The event, called «24 Hours of Reality,» broadcasted a new live presentation about climate change every hour for 24 hours across 24 different time zones, in 13 languages.
It was organized by The Climate Reality Project, a grassroots environmental group founded and chaired by Mr. Gore.
The Climate Reality Project said in a July statement that the presentations aim to «tell the truth about the climate crisis and reject the misinformation we hear every day» coming from what Mr. Gore calls «well-financed disinformation and denial campaign run by the fossil fuel industries.»
Mr. Gore’s famous earlier attempt to explain to people that climate change is real was through the 2006 documentary film «An Inconvenient Truth.»
Featuring slide presentations and video explained by Mr. Gore, it earned $49 million at the box office worldwide, becoming the sixth-highest-grossing documentary film to date in the United States.
In 2007, Mr. Gore also launched a global series of concerts called «Live Earth» that was aired on eight networks under the National Broadcasting Company, lasting 93 hours.
But despite Mr. Gore’s efforts, fewer Americans than ever believe in climate change. An online poll of 2,163 adults conducted by Harris Interactive in June found that only 44 percent of them believe that carbon dioxide emissions are warming the Earth, down from 51 percent in 2009 and 71 percent in 2007.
Public perception of climate change has fallen steadily since the «Climategate» scandal of 2009, when 13 years of e-mails from the Climatic Research Unit of the University of East Anglia in Britain were stolen and leaked online by an unnamed hacker.
The scandal roused climate change skeptics, tainted the name of several climatologists and cast doubts on the Intergovernmental Panel on Climate Change, a United Nations scientific body that publishes what are considered definitive climate change reports.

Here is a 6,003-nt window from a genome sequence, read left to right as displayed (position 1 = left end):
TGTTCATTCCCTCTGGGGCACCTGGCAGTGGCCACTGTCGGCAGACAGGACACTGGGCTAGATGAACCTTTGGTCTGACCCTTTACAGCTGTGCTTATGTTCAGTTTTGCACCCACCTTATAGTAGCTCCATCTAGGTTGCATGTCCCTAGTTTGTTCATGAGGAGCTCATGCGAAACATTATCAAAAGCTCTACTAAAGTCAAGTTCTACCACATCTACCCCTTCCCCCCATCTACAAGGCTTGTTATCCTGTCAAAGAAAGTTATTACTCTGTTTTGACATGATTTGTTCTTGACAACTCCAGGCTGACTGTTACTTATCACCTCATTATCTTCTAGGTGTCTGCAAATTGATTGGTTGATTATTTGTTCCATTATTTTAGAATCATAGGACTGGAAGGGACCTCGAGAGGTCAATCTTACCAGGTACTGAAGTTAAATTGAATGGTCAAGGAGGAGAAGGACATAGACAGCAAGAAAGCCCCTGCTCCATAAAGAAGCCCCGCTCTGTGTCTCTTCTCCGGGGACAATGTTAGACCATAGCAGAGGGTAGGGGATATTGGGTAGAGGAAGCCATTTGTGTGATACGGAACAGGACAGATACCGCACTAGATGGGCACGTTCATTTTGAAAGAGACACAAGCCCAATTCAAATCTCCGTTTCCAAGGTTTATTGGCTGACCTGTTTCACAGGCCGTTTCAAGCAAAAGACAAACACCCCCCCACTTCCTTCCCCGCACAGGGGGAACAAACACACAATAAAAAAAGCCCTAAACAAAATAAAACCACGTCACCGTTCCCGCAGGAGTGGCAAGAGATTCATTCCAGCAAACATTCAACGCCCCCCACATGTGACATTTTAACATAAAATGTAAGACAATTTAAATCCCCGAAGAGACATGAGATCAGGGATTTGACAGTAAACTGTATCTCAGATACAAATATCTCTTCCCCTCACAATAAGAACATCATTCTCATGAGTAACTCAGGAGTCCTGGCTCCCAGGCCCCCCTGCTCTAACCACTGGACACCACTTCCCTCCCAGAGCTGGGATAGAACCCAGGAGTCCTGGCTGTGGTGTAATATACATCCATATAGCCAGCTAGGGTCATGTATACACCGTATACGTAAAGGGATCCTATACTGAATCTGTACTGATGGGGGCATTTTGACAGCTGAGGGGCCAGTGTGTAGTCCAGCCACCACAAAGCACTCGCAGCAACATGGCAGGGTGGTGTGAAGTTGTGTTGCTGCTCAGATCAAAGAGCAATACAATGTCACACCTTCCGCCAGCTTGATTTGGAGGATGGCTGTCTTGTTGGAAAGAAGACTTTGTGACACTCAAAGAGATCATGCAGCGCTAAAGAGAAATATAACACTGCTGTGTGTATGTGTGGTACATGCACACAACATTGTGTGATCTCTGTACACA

A public opinion poll by Rasmussen Report last August said 69 percent of Americans surveyed believe it was likely that some scientists falsified global warming data. Only six percent said it was «not at all likely.»
What they did to counter this
The program kicked off Wednesday at 7:00 p.m. in Mexico City, the third most populated city in the world. There, Gerardo Pandal, area manager for renewable energy at Guascor de Mexico, talked about communities besieged by massive floods. He said this has grown more common around the globe because of unpredictable extreme weather.
The presentations then proceeded westward onto the next time zone, from Boulder, Colorado; Victoria, Canada; and Kotzebue, Alaska.
The feeds continued to the other side of the world from French Polynesia, Hawaii, Tonga, Auckland, Solomon Islands, Canberra, Seoul, Beijing, Jakarta, New Delhi, Islamabad, Dubai, Istanbul, Durban, London, Husavik, Cape Verde, Ilulissat and Rio de Janeiro.
Each of the 24 top scientists, businessmen, and activists who presented narrated how climate changeaffected his or her country. Each speaker gave a 30-minute slide show presentation followed by a 30-minute discussion with a live audience.
The 24-hour broadcast was concluded with a presentation in New York City yesterday by Mr. Gore himself urging viewers to take action. The live feeds were featured and are currently uploaded on The Climate Reality Project’s Web site.
«The climate crisis knows no political boundaries. Ferocious storms and deadly heat waves are occurring with alarming frequency all over the world. We are living with the reality of the climate crisis every day. The only question is, how soon can we act?» Mr. Gore said in a statement.
«The one thing that we have all in common is the adverse effects that the climate crisis is having in our individual communities in all regions of the world and the common opportunity to solve this crisis,» Mr. Gore said at the final presentation in New York.
«It’s a problem [climate change and its effects] we can solve together and we can start by addressing the deniers of climate change,» he added.
«Fossil fuel companies and their allies will go to great lengths to deny the fact that climate change is happening now,» said Maggie Fox, chief executive of The Climate Reality Project.
«But we have one powerful response: Reality. We will dedicate our resources toward educating and engaging the public about the reality of the climate crisis and helping build the global movement for change.»